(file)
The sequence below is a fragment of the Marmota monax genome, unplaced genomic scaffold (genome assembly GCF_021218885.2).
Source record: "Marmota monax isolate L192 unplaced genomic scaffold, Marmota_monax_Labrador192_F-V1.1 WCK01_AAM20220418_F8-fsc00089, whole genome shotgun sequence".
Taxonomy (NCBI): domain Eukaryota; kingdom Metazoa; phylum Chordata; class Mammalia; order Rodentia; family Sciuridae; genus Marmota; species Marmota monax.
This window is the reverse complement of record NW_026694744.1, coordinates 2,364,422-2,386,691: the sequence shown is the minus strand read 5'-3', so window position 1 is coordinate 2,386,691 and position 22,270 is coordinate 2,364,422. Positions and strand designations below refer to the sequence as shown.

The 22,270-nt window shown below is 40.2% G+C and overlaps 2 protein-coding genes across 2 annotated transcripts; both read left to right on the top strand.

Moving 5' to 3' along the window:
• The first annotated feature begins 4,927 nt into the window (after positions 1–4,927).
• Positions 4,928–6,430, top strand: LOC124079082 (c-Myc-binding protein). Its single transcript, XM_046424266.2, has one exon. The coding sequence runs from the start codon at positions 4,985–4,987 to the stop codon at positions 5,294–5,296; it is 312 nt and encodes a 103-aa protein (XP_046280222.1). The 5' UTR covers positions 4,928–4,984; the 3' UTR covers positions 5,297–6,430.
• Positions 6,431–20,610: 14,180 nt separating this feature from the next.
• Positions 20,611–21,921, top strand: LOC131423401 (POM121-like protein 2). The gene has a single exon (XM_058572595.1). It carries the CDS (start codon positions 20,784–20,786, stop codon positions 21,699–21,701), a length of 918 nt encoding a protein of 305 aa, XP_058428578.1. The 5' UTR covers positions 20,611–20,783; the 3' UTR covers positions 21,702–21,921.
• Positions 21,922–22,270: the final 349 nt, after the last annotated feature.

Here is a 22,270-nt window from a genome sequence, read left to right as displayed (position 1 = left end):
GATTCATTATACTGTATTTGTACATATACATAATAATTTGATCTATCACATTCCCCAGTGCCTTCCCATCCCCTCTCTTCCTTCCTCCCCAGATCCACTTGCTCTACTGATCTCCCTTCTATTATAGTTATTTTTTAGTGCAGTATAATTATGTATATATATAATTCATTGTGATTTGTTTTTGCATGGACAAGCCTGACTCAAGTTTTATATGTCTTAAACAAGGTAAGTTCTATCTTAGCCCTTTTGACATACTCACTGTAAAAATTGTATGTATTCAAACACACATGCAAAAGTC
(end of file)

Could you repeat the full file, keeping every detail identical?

The sequence below is a fragment of the Marmota monax genome, unplaced genomic scaffold (genome assembly GCF_021218885.2).
Source record: "Marmota monax isolate L192 unplaced genomic scaffold, Marmota_monax_Labrador192_F-V1.1 WCK01_AAM20220418_F8-fsc00089, whole genome shotgun sequence".
Taxonomy (NCBI): domain Eukaryota; kingdom Metazoa; phylum Chordata; class Mammalia; order Rodentia; family Sciuridae; genus Marmota; species Marmota monax.
This window is the reverse complement of record NW_026694744.1, coordinates 2,364,422-2,386,691: the sequence shown is the minus strand read 5'-3', so window position 1 is coordinate 2,386,691 and position 22,270 is coordinate 2,364,422. Positions and strand designations below refer to the sequence as shown.

The 22,270-nt window shown below is 40.2% G+C and overlaps 2 protein-coding genes across 2 annotated transcripts; both read left to right on the top strand.

Moving 5' to 3' along the window:
• The first annotated feature begins 4,927 nt into the window (after positions 1–4,927).
• Positions 4,928–6,430, top strand: LOC124079082 (c-Myc-binding protein). Its single transcript, XM_046424266.2, has one exon. The coding sequence runs from the start codon at positions 4,985–4,987 to the stop codon at positions 5,294–5,296; it is 312 nt and encodes a 103-aa protein (XP_046280222.1). The 5' UTR covers positions 4,928–4,984; the 3' UTR covers positions 5,297–6,430.
• Positions 6,431–20,610: 14,180 nt separating this feature from the next.
• Positions 20,611–21,921, top strand: LOC131423401 (POM121-like protein 2). The gene has a single exon (XM_058572595.1). It carries the CDS (start codon positions 20,784–20,786, stop codon positions 21,699–21,701), a length of 918 nt encoding a protein of 305 aa, XP_058428578.1. The 5' UTR covers positions 20,611–20,783; the 3' UTR covers positions 21,702–21,921.
• Positions 21,922–22,270: the final 349 nt, after the last annotated feature.

Here is a 22,270-nt window from a genome sequence, read left to right as displayed (position 1 = left end):
GATTCATTATACTGTATTTGTACATATACATAATAATTTGATCTATCACATTCCCCAGTGCCTTCCCATCCCCTCTCTTCCTTCCTCCCCAGATCCACTTGCTCTACTGATCTCCCTTCTATTATAGTTATTTTTTAGTGCAGTATAATTATGTATATATATAATTCATTGTGATTTGTTTTTGCATGGACAAGCCTGACTCAAGTTTTATATGTCTTAAACAAGGTAAGTTCTATCTTAGCCCTTTTGACATACTCACTGTAAAAATTGTATGTATTCAAACACACATGCAAAAGTC